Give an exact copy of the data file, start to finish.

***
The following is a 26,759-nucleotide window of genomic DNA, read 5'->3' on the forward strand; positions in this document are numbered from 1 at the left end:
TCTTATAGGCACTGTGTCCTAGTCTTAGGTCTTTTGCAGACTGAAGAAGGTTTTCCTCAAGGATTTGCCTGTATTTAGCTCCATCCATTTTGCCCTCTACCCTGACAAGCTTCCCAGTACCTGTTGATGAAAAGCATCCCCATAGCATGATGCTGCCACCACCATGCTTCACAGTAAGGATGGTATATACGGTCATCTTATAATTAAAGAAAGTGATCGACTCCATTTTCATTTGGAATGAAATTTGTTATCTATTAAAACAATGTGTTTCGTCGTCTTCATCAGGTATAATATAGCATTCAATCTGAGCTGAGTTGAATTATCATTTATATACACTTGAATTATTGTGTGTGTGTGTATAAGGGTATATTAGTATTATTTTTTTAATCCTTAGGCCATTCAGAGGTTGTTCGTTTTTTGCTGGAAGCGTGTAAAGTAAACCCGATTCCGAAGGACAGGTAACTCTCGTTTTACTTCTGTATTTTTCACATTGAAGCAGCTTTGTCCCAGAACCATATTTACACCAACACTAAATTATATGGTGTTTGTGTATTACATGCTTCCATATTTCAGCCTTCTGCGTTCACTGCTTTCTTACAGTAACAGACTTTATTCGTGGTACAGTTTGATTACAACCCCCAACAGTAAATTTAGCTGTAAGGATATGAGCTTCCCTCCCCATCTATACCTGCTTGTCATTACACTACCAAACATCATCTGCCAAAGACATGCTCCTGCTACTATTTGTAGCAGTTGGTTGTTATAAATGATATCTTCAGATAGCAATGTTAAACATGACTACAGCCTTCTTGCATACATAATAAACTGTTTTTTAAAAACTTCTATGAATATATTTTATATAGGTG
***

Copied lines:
The following is a 26,759-nucleotide window of genomic DNA, read 5'->3' on the forward strand; positions in this document are numbered from 1 at the left end:
TCTTATAGGCACTGTGTCCTAGTCTTAGGTCTTTTGCAGACTGAAGAAGGTTTTCCTCAAGGATTTGCCTGTATTTAGCTCCATCCATTTTGCCCTCTACCCTGACAAGCTTCCCAGTACCTGTTGATGAAAAGCATCCCCATAGCATGATGCTGCCACCACCATGCTTCACAGTAAGGATGGTATATACGGTCATCTTATAATTAAAGAAAGTGATCGACTCCATTTTCATTTGGAATGAAATTTGTTATCTATTAAAACAATGTGTTTCGTCGTCTTCATCAGGTATAATATAGCATTCAATCTGAGCTGAGTTGAATTATCATTTATATACACTTGAATTATTGTGTGTGTGTGTATAAGGGTATATTAGTATTATTTTTTTAATCCTTAGGCCATTCAGAGGTTGTTCGTTTTTTGCTGGAAGCGTGTAAAGTAAACCCGATTCCGAAGGACAGGTAACTCTCGTTTTACTTCTGTATTTTTCACATTGAAGCAGCTTTGTCCCAGAACCATATTTACACCAACACTAAATTATATGGTGTTTGTGTATTACATGCTTCCATATTTCAGCCTTCTGCGTTCACTGCTTTCTTACAGTAACAGACTTTATTCGTGGTACAGTTTGATTACAACCCCCAACAGTAAATTTAGCTGTAAGGATATGAGCTTCCCTCCCCATCTATACCTGCTTGTCATTACACTACCAAACATCATCTGCCAAAGACATGCTCCTGCTACTATTTGTAGCAGTTGGTTGTTATAAATGATATCTTCAGATAGCAATGTTAAACATGACTACAGCCTTCTTGCATACATAATAAACTGTTTTTTAAAAACTTCTATGAATATATTTTATATAGGTG